Learn more

On the money

On Protocol: Crypto scammers have tricked consumers out of at least $1 billion since 2020, according to the FTC. The problem is accelerating, with people getting scammed out of $329 million in the first three months of 2022.

Bolt is cutting more than just jobs. Following layoffs of 250 employees, the online-checkout startup is trimming costs and paring back revenue projections, according to the Information.

Also on Protocol: The Lummis-Gillibrand bill draft could be a win for crypto taxes, with leaked language touching on some of the main concerns the crypto industry has voiced, including the definition of “brokers,” crypto lending and the de minimis exception.

Japan introduced a legal framework for stablecoins. Japan is the first major economy to do so, defining stablecoins as “digital money” tied to the yen or other legal tender, which can only be issued by licensed banks, registered money transfer agents and trust companies.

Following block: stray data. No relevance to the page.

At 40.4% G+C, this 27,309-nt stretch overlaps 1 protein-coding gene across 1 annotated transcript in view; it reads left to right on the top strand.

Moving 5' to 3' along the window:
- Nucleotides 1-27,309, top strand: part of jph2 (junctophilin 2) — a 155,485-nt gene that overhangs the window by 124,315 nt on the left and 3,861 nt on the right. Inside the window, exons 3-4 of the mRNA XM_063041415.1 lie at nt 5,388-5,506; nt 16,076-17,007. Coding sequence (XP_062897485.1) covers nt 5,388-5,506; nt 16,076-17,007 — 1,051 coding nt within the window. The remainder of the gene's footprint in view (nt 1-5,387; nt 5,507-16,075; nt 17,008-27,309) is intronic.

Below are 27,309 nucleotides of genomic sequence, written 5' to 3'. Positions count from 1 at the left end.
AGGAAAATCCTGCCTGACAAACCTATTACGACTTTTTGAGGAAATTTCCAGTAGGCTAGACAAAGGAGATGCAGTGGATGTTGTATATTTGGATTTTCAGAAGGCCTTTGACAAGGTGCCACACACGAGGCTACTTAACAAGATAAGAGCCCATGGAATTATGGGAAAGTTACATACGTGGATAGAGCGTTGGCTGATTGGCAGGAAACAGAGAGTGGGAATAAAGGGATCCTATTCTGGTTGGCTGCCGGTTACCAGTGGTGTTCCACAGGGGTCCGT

India’s taking a go-slow approach to crypto. As the world’s largest democracy, India hasn’t yet introduced crypto legislation, which could mean it’s missing its crypto moment. It could also mean avoiding the blockchain’s growing pains.

A 401(k) provider is suing the U.S. Labor Department for its crypto guidance. The California-based provider, ForUsAll, alleges that the agency did not go through proper procedures when issuing the guidance, including a time-consuming notice and comment period.


The New York state legislature passed a two-year moratorium on mining that uses proof of work on Thursday, effectively banning new bitcoin mining facilities from opening if signed into law by Gov. Kathy Hochul. But the passage isn’t without plenty of passion from groups both opposing and favoring the bill.

Climate advocates are seeing this as a win, and the right step toward meeting the state’s climate goals. “This is Gov. Hochul and the administration’s new fracking moment,” Liz Moran, Earthjustice’s New York public advocate said, referring to former Gov. Andrew Cuomo’s ban on fracking.

But blockchain advocacy groups think that it’s only stifling innovation and driving jobs out of the state. “This is a significant setback for the state and will stifle its future as a leader in technology and global financial services,”Perianne Boring, founder of the Chamber of Digital Commerce, said.